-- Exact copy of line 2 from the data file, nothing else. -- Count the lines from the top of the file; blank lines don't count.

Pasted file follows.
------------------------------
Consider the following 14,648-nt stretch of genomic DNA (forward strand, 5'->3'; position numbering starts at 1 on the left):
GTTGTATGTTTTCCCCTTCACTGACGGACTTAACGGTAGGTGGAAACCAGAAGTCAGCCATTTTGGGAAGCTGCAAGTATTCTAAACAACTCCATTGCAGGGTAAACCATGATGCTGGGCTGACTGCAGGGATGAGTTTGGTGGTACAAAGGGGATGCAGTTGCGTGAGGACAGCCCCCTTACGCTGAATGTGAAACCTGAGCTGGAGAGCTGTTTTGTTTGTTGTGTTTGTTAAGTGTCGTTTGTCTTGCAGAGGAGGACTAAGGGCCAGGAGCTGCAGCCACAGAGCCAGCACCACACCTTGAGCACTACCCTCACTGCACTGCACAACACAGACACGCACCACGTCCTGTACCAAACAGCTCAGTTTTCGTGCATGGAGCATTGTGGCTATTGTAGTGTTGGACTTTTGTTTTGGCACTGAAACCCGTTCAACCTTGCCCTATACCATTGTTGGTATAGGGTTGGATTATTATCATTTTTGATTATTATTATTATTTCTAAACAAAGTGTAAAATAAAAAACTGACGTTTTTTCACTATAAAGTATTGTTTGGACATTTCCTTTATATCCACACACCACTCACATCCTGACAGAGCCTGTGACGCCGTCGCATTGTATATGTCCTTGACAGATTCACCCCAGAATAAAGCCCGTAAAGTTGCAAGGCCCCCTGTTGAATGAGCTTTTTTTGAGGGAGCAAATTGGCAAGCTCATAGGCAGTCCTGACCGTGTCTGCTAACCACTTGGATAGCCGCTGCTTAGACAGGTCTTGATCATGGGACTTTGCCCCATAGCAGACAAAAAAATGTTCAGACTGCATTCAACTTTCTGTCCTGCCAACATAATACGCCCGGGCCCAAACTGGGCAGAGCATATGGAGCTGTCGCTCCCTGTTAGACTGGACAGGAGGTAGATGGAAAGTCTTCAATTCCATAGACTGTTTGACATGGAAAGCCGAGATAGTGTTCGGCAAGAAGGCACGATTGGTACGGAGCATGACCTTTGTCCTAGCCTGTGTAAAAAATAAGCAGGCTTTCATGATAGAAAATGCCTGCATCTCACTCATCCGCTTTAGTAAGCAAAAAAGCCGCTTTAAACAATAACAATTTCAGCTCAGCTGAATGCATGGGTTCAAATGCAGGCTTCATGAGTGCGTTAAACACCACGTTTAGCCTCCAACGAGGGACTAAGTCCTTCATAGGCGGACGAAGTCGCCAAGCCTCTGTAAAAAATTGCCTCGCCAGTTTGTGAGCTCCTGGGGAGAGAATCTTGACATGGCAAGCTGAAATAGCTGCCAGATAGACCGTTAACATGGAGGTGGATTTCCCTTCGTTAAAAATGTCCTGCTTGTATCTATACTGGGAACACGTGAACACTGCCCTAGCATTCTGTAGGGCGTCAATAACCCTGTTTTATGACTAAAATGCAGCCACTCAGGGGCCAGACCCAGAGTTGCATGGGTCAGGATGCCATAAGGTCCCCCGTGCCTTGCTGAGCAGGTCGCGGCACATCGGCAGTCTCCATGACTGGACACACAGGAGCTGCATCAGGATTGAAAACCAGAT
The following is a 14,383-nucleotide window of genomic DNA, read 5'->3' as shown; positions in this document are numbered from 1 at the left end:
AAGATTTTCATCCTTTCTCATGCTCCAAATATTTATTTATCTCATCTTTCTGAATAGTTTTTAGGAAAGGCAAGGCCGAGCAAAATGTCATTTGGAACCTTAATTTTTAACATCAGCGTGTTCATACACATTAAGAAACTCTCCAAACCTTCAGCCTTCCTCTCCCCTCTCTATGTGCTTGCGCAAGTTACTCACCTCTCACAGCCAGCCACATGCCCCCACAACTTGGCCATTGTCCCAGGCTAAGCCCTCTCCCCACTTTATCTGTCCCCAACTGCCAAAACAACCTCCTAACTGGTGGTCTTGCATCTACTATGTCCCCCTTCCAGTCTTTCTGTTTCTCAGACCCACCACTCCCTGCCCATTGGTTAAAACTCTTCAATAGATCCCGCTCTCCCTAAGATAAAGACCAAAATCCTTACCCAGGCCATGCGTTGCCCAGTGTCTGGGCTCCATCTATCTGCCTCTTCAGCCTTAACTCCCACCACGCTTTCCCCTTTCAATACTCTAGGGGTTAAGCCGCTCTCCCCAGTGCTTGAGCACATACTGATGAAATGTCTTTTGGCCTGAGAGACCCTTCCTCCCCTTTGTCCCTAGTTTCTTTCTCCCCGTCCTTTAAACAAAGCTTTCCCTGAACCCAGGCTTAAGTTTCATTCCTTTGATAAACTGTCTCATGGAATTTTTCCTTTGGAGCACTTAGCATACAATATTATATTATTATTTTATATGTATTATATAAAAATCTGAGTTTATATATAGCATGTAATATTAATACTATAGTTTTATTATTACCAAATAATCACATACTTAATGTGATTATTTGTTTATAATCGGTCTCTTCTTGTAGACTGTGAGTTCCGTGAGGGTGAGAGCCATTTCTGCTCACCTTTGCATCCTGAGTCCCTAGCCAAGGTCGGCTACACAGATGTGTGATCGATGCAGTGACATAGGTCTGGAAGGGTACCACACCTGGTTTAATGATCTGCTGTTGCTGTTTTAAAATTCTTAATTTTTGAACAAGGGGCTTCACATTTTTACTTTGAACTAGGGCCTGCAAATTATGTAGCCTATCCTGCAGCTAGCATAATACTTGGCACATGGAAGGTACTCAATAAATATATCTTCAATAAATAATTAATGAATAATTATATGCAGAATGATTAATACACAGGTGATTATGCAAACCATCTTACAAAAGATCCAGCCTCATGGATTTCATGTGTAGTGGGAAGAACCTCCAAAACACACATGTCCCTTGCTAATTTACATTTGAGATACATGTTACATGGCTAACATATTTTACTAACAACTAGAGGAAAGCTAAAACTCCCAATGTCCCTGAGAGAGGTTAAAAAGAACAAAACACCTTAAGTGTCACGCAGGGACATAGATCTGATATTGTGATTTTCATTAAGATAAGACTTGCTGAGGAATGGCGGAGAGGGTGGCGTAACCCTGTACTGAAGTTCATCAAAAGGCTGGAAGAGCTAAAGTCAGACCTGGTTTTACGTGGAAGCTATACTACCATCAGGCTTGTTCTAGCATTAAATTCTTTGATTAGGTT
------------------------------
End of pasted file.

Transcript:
GTTGTATGTTTTCCCCTTCACTGACGGACTTAACGGTAGGTGGAAACCAGAAGTCAGCCATTTTGGGAAGCTGCAAGTATTCTAAACAACTCCATTGCAGGGTAAACCATGATGCTGGGCTGACTGCAGGGATGAGTTTGGTGGTACAAAGGGGATGCAGTTGCGTGAGGACAGCCCCCTTACGCTGAATGTGAAACCTGAGCTGGAGAGCTGTTTTGTTTGTTGTGTTTGTTAAGTGTCGTTTGTCTTGCAGAGGAGGACTAAGGGCCAGGAGCTGCAGCCACAGAGCCAGCACCACACCTTGAGCACTACCCTCACTGCACTGCACAACACAGACACGCACCACGTCCTGTACCAAACAGCTCAGTTTTCGTGCATGGAGCATTGTGGCTATTGTAGTGTTGGACTTTTGTTTTGGCACTGAAACCCGTTCAACCTTGCCCTATACCATTGTTGGTATAGGGTTGGATTATTATCATTTTTGATTATTATTATTATTTCTAAACAAAGTGTAAAATAAAAAACTGACGTTTTTTCACTATAAAGTATTGTTTGGACATTTCCTTTATATCCACACACCACTCACATCCTGACAGAGCCTGTGACGCCGTCGCATTGTATATGTCCTTGACAGATTCACCCCAGAATAAAGCCCGTAAAGTTGCAAGGCCCCCTGTTGAATGAGCTTTTTTTGAGGGAGCAAATTGGCAAGCTCATAGGCAGTCCTGACCGTGTCTGCTAACCACTTGGATAGCCGCTGCTTAGACAGGTCTTGATCATGGGACTTTGCCCCATAGCAGACAAAAAAATGTTCAGACTGCATTCAACTTTCTGTCCTGCCAACATAATACGCCCGGGCCCAAACTGGGCAGAGCATATGGAGCTGTCGCTCCCTGTTAGACTGGACAGGAGGTAGATGGAAAGTCTTCAATTCCATAGACTGTTTGACATGGAAAGCCGAGATAGTGTTCGGCAAGAAGGCACGATTGGTACGGAGCATGACCTTTGTCCTAGCCTGTGTAAAAAATAAGCAGGCTTTCATGATAGAAAATGCCTGCATCTCACTCATCCGCTTTAGTAAGCAAAAAAGCCGCTTTAAACAATAACAATTTCAGCTCAGCTGAATGCATGGGTTCAAATGCAGGCTTCATGAGTGCGTTAAACACCACGTTTAGCCTCCAACGAGGGACTAAGTCCTTCATAGGCGGACGAAGTCGCCAAGCCTCTGTAAAAAATTGCCTCGCCAGTTTGTGAGCTCCTGGGGAGAGAATCTTGACATGGCAAGCTGAAATAGCTGCCAGATAGACCGTTAACATGGAGGTGGATTTCCCTTCGTTAAAAATGTCCTGCTTGTATCTATACTGGGAACACGTGAACACTGCCCTAGCATTCTGTAGGGCGTCAATAACCCTGTTTTATGACTAAAATGCAGCCACTCAGGGGCCAGACCCAGAGTTGCATGGGTCAGGATGCCATAAGGTCCCCCGTGCCTTGCTGAGCAGGTCGCGGCACATCGGCAGTCTCCATGACTGGACACACAGGAGCTGCATCAGGATTGAAAACCAGAT